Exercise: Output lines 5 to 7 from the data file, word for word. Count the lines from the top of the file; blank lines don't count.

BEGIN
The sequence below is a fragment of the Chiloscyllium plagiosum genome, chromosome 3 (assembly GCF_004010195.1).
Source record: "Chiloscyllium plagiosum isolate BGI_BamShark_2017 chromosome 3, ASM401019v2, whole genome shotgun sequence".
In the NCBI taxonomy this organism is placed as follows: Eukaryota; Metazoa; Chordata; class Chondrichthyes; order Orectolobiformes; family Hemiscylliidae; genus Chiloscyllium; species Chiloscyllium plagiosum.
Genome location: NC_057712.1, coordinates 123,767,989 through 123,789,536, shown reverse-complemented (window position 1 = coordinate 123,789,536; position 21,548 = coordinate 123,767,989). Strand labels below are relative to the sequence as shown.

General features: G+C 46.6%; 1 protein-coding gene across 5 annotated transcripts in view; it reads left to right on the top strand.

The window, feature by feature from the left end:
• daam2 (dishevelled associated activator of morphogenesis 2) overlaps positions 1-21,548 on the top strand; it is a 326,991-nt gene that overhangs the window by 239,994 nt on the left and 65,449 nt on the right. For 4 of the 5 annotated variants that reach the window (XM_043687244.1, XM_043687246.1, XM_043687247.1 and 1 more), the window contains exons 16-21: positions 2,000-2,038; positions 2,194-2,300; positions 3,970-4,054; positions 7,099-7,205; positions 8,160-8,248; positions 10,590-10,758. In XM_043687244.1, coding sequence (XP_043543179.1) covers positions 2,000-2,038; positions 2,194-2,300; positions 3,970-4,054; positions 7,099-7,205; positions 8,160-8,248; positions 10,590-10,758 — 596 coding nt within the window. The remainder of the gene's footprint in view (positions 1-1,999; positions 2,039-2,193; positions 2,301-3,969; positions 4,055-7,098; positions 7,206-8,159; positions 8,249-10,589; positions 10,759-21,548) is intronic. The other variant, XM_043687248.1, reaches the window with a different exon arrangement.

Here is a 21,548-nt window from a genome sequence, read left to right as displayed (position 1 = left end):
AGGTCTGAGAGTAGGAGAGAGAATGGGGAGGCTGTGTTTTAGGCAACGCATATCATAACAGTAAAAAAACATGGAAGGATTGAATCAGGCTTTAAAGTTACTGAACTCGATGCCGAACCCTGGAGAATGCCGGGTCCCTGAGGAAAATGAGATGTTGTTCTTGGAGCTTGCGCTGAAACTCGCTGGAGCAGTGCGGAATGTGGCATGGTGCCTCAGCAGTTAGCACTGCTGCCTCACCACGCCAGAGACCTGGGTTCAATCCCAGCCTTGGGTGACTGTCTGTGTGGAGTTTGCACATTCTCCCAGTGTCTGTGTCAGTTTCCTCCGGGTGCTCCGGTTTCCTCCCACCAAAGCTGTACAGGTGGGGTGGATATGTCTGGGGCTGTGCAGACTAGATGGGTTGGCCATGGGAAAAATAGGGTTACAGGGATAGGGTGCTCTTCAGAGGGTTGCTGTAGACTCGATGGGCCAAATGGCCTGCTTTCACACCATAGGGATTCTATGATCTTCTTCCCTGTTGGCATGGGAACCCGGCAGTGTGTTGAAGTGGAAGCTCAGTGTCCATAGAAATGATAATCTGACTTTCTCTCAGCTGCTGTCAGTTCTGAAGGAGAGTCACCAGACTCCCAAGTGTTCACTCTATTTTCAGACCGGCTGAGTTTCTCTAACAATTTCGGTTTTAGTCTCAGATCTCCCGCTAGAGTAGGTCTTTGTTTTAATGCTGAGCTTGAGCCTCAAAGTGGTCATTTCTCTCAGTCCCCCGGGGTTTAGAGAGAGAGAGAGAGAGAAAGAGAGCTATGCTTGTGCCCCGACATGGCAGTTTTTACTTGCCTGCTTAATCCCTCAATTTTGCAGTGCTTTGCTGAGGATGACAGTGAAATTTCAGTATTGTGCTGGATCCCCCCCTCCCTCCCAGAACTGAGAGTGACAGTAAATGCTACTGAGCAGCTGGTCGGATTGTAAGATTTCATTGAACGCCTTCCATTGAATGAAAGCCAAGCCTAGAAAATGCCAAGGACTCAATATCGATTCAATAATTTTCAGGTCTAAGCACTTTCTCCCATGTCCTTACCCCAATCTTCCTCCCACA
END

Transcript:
General features: G+C 46.6%; 1 protein-coding gene across 5 annotated transcripts in view; it reads left to right on the top strand.

The window, feature by feature from the left end:
• daam2 (dishevelled associated activator of morphogenesis 2) overlaps positions 1-21,548 on the top strand; it is a 326,991-nt gene that overhangs the window by 239,994 nt on the left and 65,449 nt on the right. For 4 of the 5 annotated variants that reach the window (XM_043687244.1, XM_043687246.1, XM_043687247.1 and 1 more), the window contains exons 16-21: positions 2,000-2,038; positions 2,194-2,300; positions 3,970-4,054; positions 7,099-7,205; positions 8,160-8,248; positions 10,590-10,758. In XM_043687244.1, coding sequence (XP_043543179.1) covers positions 2,000-2,038; positions 2,194-2,300; positions 3,970-4,054; positions 7,099-7,205; positions 8,160-8,248; positions 10,590-10,758 — 596 coding nt within the window. The remainder of the gene's footprint in view (positions 1-1,999; positions 2,039-2,193; positions 2,301-3,969; positions 4,055-7,098; positions 7,206-8,159; positions 8,249-10,589; positions 10,759-21,548) is intronic. The other variant, XM_043687248.1, reaches the window with a different exon arrangement.